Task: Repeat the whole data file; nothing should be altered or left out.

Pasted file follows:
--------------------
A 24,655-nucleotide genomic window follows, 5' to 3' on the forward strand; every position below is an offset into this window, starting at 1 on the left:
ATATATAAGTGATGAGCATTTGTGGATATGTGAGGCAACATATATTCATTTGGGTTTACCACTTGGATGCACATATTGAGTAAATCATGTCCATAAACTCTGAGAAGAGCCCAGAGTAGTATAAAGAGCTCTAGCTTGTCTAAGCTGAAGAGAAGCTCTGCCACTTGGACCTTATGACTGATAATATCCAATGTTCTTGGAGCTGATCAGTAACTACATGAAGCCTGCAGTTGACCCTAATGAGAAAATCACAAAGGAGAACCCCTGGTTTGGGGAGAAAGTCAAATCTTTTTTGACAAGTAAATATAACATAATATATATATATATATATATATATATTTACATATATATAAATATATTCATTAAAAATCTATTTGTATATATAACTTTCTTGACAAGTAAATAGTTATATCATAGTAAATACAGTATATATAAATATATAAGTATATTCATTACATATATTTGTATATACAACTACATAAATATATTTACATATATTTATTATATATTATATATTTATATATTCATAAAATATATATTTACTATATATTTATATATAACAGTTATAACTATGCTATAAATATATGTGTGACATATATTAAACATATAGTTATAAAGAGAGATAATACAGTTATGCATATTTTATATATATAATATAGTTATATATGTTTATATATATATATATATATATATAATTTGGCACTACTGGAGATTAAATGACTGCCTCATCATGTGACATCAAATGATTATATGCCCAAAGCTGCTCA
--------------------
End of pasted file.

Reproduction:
A 24,655-nucleotide genomic window follows, 5' to 3' on the forward strand; every position below is an offset into this window, starting at 1 on the left:
ATATATAAGTGATGAGCATTTGTGGATATGTGAGGCAACATATATTCATTTGGGTTTACCACTTGGATGCACATATTGAGTAAATCATGTCCATAAACTCTGAGAAGAGCCCAGAGTAGTATAAAGAGCTCTAGCTTGTCTAAGCTGAAGAGAAGCTCTGCCACTTGGACCTTATGACTGATAATATCCAATGTTCTTGGAGCTGATCAGTAACTACATGAAGCCTGCAGTTGACCCTAATGAGAAAATCACAAAGGAGAACCCCTGGTTTGGGGAGAAAGTCAAATCTTTTTTGACAAGTAAATATAACATAATATATATATATATATATATATATATTTACATATATATAAATATATTCATTAAAAATCTATTTGTATATATAACTTTCTTGACAAGTAAATAGTTATATCATAGTAAATACAGTATATATAAATATATAAGTATATTCATTACATATATTTGTATATACAACTACATAAATATATTTACATATATTTATTATATATTATATATTTATATATTCATAAAATATATATTTACTATATATTTATATATAACAGTTATAACTATGCTATAAATATATGTGTGACATATATTAAACATATAGTTATAAAGAGAGATAATACAGTTATGCATATTTTATATATATAATATAGTTATATATGTTTATATATATATATATATATATATAATTTGGCACTACTGGAGATTAAATGACTGCCTCATCATGTGACATCAAATGATTATATGCCCAAAGCTGCTCA